So that's it. As always I will blog whenever I notice something interesting, amusing or informative. But it's entirely possible that such things will have to rise to earth-shattering levels before I can devote the time to write semi-intelligently about them.

Oh yes, and if anyone needs a nice 2 bed / 2 bath townhouse near Twelve Corners in Brighton, NY? I've got just the place for you if you're looking to move in on Sept.14th or Oct.1st! Contact Blackwood Properties and ask to see #360. Please! I don't want to pay rent on two places any longer than I have to!!! :-(

Monday, August 11, 2008

VR3's Add-On Car HD Radio Hits Target with a Miss, but Makes a Grazing Blow

In my review of the VR3 add-on HD Radio auto tuner, I erroneously reported that the radio could not be forced to return to an HD-n multicast channel after power off.

Thanks to alert reader Tom Wilson, who said his VR3 would indeed return to a multicast channel after power off, I tried some of the other VR3's that I grabbed at the discounted price of $38, and they all would indeed return to a multicast channel after losing power. Even my original VR3 did it.

Why would not work originally? I did a little more testing and couldn't figure it out. Maybe it's something to do with my car's cigarette lighter/power jack? Maybe I just wasn't paying attention to the right thing. Honestly, I couldn't sworn I tested this before writing the review, and the only difference I can think of is that at the time, I was leaving the VR3 plugged into the power jack, and just turning off the key. But trying that now made no difference.

Anyways, as Tom says, just remember to tune to the multicast channel in question, hit the POWER button on the VR3 to power off, then hit it again to power on. Now every time you kill the power at the power cord (i.e. simulated or real loss of power), when power is restored the radio will automatically power up and re-tune to the multicast channel.

Anyways, this does somewhat change the usefulness of the VR3 for in-house monitoring. Unfortunately, after about 10-15 seconds of loss-of-signal it will default back to
the main analog channel. So it's not perfect for in-house'll probably want to rig it so the power is automatically cycled every 12 or 24 hours just to be sure...and yes, you'll have to listen to it now and then no matter what since a silence sensor could be fooled by a radio tuned to white noise instead of real programming.

Sunday, August 10, 2008

The Future of Crossing the not to Cross at all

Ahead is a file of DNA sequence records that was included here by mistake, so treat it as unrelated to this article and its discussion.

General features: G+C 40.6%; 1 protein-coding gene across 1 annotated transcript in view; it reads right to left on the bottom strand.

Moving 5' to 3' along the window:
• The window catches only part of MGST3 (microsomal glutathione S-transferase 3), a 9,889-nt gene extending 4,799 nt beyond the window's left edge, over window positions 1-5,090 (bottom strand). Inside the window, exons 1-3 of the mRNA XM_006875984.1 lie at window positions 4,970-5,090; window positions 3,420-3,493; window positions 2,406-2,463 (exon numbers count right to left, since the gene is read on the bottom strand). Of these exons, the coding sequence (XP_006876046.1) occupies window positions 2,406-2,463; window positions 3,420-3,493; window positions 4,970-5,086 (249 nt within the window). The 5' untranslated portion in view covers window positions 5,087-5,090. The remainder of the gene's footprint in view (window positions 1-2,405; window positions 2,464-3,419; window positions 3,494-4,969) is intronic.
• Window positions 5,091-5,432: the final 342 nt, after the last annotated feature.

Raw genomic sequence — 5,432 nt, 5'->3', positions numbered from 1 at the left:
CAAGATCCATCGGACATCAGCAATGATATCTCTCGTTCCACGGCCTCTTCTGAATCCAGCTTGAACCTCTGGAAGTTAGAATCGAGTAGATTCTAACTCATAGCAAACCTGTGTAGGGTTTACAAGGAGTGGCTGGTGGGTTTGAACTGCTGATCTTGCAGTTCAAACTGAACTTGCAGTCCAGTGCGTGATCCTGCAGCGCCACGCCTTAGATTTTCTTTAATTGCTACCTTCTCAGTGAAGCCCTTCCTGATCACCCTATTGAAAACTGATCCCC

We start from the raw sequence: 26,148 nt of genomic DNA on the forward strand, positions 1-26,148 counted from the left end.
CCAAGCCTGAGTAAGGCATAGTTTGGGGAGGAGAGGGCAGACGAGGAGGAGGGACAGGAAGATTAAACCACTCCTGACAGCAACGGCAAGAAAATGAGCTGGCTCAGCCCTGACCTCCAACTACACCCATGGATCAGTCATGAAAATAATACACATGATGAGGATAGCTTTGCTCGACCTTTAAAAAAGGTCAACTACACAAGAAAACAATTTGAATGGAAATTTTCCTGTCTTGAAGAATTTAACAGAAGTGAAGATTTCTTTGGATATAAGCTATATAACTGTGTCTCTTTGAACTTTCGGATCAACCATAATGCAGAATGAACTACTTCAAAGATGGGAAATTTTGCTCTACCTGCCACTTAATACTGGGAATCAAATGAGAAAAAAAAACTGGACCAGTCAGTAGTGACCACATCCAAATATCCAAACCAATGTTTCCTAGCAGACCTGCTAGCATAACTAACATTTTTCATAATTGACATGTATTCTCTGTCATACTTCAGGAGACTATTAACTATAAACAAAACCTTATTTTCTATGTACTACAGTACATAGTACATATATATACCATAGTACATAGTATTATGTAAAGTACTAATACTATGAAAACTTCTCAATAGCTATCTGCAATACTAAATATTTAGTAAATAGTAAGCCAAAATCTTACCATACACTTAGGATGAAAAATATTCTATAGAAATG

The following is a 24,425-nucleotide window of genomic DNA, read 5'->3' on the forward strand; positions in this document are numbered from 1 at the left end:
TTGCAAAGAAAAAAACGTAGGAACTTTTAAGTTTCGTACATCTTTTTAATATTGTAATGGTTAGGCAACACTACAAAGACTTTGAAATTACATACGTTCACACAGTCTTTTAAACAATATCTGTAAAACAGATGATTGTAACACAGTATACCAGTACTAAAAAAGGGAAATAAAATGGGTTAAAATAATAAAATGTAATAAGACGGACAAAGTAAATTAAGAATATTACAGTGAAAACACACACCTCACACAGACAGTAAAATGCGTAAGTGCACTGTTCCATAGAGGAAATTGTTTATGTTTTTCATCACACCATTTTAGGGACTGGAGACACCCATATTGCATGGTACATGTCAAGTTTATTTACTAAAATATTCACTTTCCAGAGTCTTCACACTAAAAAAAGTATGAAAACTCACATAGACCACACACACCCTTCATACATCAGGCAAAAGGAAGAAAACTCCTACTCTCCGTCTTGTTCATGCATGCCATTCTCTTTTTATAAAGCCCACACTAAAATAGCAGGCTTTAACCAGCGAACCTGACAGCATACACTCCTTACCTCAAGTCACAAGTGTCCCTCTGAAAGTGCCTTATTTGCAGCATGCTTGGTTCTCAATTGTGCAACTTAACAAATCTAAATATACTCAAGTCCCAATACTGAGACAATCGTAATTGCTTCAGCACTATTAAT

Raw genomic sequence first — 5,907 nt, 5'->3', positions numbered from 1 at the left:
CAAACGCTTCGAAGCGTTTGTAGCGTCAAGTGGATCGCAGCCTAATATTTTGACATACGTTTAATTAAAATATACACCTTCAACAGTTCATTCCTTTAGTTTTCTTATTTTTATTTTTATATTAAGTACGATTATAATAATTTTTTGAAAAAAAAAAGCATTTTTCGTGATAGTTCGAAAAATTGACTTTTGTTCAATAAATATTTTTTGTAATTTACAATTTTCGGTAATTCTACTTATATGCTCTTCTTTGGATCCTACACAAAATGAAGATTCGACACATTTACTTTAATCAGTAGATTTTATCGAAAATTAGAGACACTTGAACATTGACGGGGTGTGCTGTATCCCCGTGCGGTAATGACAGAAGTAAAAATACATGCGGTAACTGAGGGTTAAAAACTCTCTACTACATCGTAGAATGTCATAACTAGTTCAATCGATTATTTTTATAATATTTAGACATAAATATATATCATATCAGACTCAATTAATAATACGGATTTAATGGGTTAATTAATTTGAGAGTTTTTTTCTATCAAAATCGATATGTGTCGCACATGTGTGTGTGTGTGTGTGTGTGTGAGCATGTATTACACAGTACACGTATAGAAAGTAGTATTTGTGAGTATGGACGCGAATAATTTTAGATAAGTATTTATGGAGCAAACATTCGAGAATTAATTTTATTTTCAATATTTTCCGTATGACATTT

I read this article about managing pedestrian street crossing in the Boston Globe today. It's a pretty good article. I like that people are finally starting to realize that it's a losing game to try and make a city be as efficient as possible for cars to the exclusion of pedestrians, buses, bikes, etc.

But there's a gigantic element missing from this article: namely, the elements. Can we stop living in denial that the weather in Boston just plain sucks? It always sucks. It always WILL suck. For at least four solid months of every year, there will be snow on the ground that you can measure in feet. For three months beyond that, you can count on frigid, hurricane-force as not with driving rain. And for good measure, don't forget July and August when it's typically hot as hell and humid to match.

So if you really want to improve the pedestrian experience in Boston, don't make people walk on the street at all. Make them walk above it, or below it. I'm talking about a system like the Minneapolis Skyway, the Montreal Underground City, or any one of a dozen other systems across the globe. A system of walkways and public areas that are in fully-enclosed spaces.

Boston already has a small version of this in the connecting walkways between the Prudential Mall, the Copley Mall, and the Westin Hotel. It's a very handy and pleasant way to walk about five or six blocks in total comfort. Similarly, the system of tunnels under MIT's campus, (PDF) while inherently limited to just serving the MIT area, is also very handy during the winter.

And it's also has the potential to be a prime driver of commerce. Not so much in a true "mall" sense, but you could easily have lots of little news-stand and Dunkin' Donuts kiosks (perfect for commuting times) and some CVS's sprinkled around. Maybe even some mini-supermarkets so you could shop for your dinner ingredients on your way home.

I don't deny this is would not be an inexpensive system to implement. But I would argue that it's probably less expensive than many would think. There's a tremendous amount of public interior space in many buildings that is poorly leveraged at the moment, but could be (relatively easily) connected via a skywalk. Or just renovate the miles of tunnels under Boston that are often just sitting abandoned at the moment.

These tunnels wouldn't even necessarily have to be open 24/7, either. Minneapolis's is not and it works fine. All they have to be is well-lit, well-ventilated (but not open-air) and reasonably clean, and people will use them in droves.

Friday, August 08, 2008


The other day I was driving home, and in Canandaigua I got behind this drag-racing funnycar on Rt.5&20. It was loud as hell and belched smelly exhaust, but it looked really cool. I managed to snap a few covert photos with my cameraphone, including the last one that came out really distorted but in a nifty way. Check out the ultra-wide rear tires in the first pic.